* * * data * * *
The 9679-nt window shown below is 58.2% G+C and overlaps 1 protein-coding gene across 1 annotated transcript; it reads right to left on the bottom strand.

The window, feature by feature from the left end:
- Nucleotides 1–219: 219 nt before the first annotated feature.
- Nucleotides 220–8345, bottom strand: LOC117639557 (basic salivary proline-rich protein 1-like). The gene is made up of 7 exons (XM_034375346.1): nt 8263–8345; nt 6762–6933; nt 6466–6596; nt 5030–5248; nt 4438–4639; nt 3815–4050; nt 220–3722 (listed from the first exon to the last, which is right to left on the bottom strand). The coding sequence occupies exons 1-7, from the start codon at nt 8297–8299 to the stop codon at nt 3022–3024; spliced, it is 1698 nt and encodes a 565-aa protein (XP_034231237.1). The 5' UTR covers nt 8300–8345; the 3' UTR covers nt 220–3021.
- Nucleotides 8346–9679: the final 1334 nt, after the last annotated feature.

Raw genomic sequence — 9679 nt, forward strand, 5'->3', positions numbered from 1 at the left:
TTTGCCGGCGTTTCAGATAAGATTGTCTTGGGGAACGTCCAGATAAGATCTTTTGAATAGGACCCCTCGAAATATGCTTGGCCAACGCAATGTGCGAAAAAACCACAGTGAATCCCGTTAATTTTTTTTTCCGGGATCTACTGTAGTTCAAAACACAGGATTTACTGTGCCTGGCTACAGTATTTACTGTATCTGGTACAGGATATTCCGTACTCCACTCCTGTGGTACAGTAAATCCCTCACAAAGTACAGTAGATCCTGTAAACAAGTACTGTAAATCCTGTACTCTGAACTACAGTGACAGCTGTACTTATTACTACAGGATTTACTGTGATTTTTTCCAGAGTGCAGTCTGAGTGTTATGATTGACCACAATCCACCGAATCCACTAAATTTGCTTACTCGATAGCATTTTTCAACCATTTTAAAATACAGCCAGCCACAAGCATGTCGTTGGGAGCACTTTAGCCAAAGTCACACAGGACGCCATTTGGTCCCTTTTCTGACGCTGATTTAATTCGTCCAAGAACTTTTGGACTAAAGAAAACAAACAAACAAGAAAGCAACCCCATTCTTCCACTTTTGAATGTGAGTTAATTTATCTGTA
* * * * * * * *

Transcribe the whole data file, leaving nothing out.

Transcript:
The 9679-nt window shown below is 58.2% G+C and overlaps 1 protein-coding gene across 1 annotated transcript; it reads right to left on the bottom strand.

The window, feature by feature from the left end:
- Nucleotides 1–219: 219 nt before the first annotated feature.
- Nucleotides 220–8345, bottom strand: LOC117639557 (basic salivary proline-rich protein 1-like). The gene is made up of 7 exons (XM_034375346.1): nt 8263–8345; nt 6762–6933; nt 6466–6596; nt 5030–5248; nt 4438–4639; nt 3815–4050; nt 220–3722 (listed from the first exon to the last, which is right to left on the bottom strand). The coding sequence occupies exons 1-7, from the start codon at nt 8297–8299 to the stop codon at nt 3022–3024; spliced, it is 1698 nt and encodes a 565-aa protein (XP_034231237.1). The 5' UTR covers nt 8300–8345; the 3' UTR covers nt 220–3021.
- Nucleotides 8346–9679: the final 1334 nt, after the last annotated feature.

Raw genomic sequence — 9679 nt, forward strand, 5'->3', positions numbered from 1 at the left:
TTTGCCGGCGTTTCAGATAAGATTGTCTTGGGGAACGTCCAGATAAGATCTTTTGAATAGGACCCCTCGAAATATGCTTGGCCAACGCAATGTGCGAAAAAACCACAGTGAATCCCGTTAATTTTTTTTTCCGGGATCTACTGTAGTTCAAAACACAGGATTTACTGTGCCTGGCTACAGTATTTACTGTATCTGGTACAGGATATTCCGTACTCCACTCCTGTGGTACAGTAAATCCCTCACAAAGTACAGTAGATCCTGTAAACAAGTACTGTAAATCCTGTACTCTGAACTACAGTGACAGCTGTACTTATTACTACAGGATTTACTGTGATTTTTTCCAGAGTGCAGTCTGAGTGTTATGATTGACCACAATCCACCGAATCCACTAAATTTGCTTACTCGATAGCATTTTTCAACCATTTTAAAATACAGCCAGCCACAAGCATGTCGTTGGGAGCACTTTAGCCAAAGTCACACAGGACGCCATTTGGTCCCTTTTCTGACGCTGATTTAATTCGTCCAAGAACTTTTGGACTAAAGAAAACAAACAAACAAGAAAGCAACCCCATTCTTCCACTTTTGAATGTGAGTTAATTTATCTGTA